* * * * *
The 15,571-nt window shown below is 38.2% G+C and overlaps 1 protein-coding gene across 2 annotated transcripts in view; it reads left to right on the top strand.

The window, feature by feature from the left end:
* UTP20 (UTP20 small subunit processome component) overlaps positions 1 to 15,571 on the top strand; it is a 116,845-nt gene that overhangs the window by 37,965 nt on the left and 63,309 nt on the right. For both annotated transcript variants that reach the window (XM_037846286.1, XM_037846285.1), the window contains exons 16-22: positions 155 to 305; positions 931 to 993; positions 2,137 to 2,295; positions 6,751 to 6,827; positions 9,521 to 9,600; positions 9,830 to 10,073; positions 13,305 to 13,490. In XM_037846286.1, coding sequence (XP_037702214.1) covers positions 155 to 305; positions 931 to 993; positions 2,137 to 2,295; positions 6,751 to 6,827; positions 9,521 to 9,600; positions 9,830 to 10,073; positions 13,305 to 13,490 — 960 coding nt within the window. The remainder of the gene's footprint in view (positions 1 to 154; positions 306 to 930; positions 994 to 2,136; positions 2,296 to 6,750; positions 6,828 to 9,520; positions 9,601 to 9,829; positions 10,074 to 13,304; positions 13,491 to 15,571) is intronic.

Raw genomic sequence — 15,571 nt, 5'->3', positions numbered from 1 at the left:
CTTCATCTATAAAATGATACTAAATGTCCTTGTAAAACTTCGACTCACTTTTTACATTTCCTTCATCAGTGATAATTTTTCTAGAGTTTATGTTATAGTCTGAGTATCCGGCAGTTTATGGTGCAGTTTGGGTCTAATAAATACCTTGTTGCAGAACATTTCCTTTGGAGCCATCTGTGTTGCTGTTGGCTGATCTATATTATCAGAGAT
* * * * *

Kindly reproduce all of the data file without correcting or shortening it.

The 15,571-nt window shown below is 38.2% G+C and overlaps 1 protein-coding gene across 2 annotated transcripts in view; it reads left to right on the top strand.

The window, feature by feature from the left end:
* UTP20 (UTP20 small subunit processome component) overlaps positions 1 to 15,571 on the top strand; it is a 116,845-nt gene that overhangs the window by 37,965 nt on the left and 63,309 nt on the right. For both annotated transcript variants that reach the window (XM_037846286.1, XM_037846285.1), the window contains exons 16-22: positions 155 to 305; positions 931 to 993; positions 2,137 to 2,295; positions 6,751 to 6,827; positions 9,521 to 9,600; positions 9,830 to 10,073; positions 13,305 to 13,490. In XM_037846286.1, coding sequence (XP_037702214.1) covers positions 155 to 305; positions 931 to 993; positions 2,137 to 2,295; positions 6,751 to 6,827; positions 9,521 to 9,600; positions 9,830 to 10,073; positions 13,305 to 13,490 — 960 coding nt within the window. The remainder of the gene's footprint in view (positions 1 to 154; positions 306 to 930; positions 994 to 2,136; positions 2,296 to 6,750; positions 6,828 to 9,520; positions 9,601 to 9,829; positions 10,074 to 13,304; positions 13,491 to 15,571) is intronic.

Raw genomic sequence — 15,571 nt, 5'->3', positions numbered from 1 at the left:
CTTCATCTATAAAATGATACTAAATGTCCTTGTAAAACTTCGACTCACTTTTTACATTTCCTTCATCAGTGATAATTTTTCTAGAGTTTATGTTATAGTCTGAGTATCCGGCAGTTTATGGTGCAGTTTGGGTCTAATAAATACCTTGTTGCAGAACATTTCCTTTGGAGCCATCTGTGTTGCTGTTGGCTGATCTATATTATCAGAGAT